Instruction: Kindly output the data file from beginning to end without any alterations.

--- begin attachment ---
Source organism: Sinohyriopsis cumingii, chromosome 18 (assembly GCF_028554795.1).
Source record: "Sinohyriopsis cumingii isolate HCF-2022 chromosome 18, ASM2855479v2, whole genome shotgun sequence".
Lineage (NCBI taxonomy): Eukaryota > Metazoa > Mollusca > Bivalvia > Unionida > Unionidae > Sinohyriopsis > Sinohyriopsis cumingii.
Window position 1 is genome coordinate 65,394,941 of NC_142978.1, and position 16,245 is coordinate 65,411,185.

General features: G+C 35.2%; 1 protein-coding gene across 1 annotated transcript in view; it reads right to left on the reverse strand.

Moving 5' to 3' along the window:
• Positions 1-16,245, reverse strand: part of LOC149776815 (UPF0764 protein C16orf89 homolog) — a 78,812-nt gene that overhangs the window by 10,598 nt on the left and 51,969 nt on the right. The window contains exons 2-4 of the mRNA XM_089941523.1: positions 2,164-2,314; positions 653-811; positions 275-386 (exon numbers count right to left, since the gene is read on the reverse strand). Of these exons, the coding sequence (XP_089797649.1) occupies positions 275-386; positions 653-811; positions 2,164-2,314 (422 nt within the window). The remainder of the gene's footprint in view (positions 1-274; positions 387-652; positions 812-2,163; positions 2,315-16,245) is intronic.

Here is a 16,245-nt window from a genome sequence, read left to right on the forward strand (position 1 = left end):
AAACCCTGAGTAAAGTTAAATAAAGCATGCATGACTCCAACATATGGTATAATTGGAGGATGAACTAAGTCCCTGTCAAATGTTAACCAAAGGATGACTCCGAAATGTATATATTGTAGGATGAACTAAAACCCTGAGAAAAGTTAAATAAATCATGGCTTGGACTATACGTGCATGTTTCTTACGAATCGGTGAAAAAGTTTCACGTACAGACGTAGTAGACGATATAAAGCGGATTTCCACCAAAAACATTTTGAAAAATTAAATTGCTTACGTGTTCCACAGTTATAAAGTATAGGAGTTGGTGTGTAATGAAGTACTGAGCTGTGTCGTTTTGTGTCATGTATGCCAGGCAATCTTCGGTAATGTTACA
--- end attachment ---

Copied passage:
Source organism: Sinohyriopsis cumingii, chromosome 18 (assembly GCF_028554795.1).
Source record: "Sinohyriopsis cumingii isolate HCF-2022 chromosome 18, ASM2855479v2, whole genome shotgun sequence".
Lineage (NCBI taxonomy): Eukaryota > Metazoa > Mollusca > Bivalvia > Unionida > Unionidae > Sinohyriopsis > Sinohyriopsis cumingii.
Window position 1 is genome coordinate 65,394,941 of NC_142978.1, and position 16,245 is coordinate 65,411,185.

General features: G+C 35.2%; 1 protein-coding gene across 1 annotated transcript in view; it reads right to left on the reverse strand.

Moving 5' to 3' along the window:
• Positions 1-16,245, reverse strand: part of LOC149776815 (UPF0764 protein C16orf89 homolog) — a 78,812-nt gene that overhangs the window by 10,598 nt on the left and 51,969 nt on the right. The window contains exons 2-4 of the mRNA XM_089941523.1: positions 2,164-2,314; positions 653-811; positions 275-386 (exon numbers count right to left, since the gene is read on the reverse strand). Of these exons, the coding sequence (XP_089797649.1) occupies positions 275-386; positions 653-811; positions 2,164-2,314 (422 nt within the window). The remainder of the gene's footprint in view (positions 1-274; positions 387-652; positions 812-2,163; positions 2,315-16,245) is intronic.

Here is a 16,245-nt window from a genome sequence, read left to right on the forward strand (position 1 = left end):
AAACCCTGAGTAAAGTTAAATAAAGCATGCATGACTCCAACATATGGTATAATTGGAGGATGAACTAAGTCCCTGTCAAATGTTAACCAAAGGATGACTCCGAAATGTATATATTGTAGGATGAACTAAAACCCTGAGAAAAGTTAAATAAATCATGGCTTGGACTATACGTGCATGTTTCTTACGAATCGGTGAAAAAGTTTCACGTACAGACGTAGTAGACGATATAAAGCGGATTTCCACCAAAAACATTTTGAAAAATTAAATTGCTTACGTGTTCCACAGTTATAAAGTATAGGAGTTGGTGTGTAATGAAGTACTGAGCTGTGTCGTTTTGTGTCATGTATGCCAGGCAATCTTCGGTAATGTTACA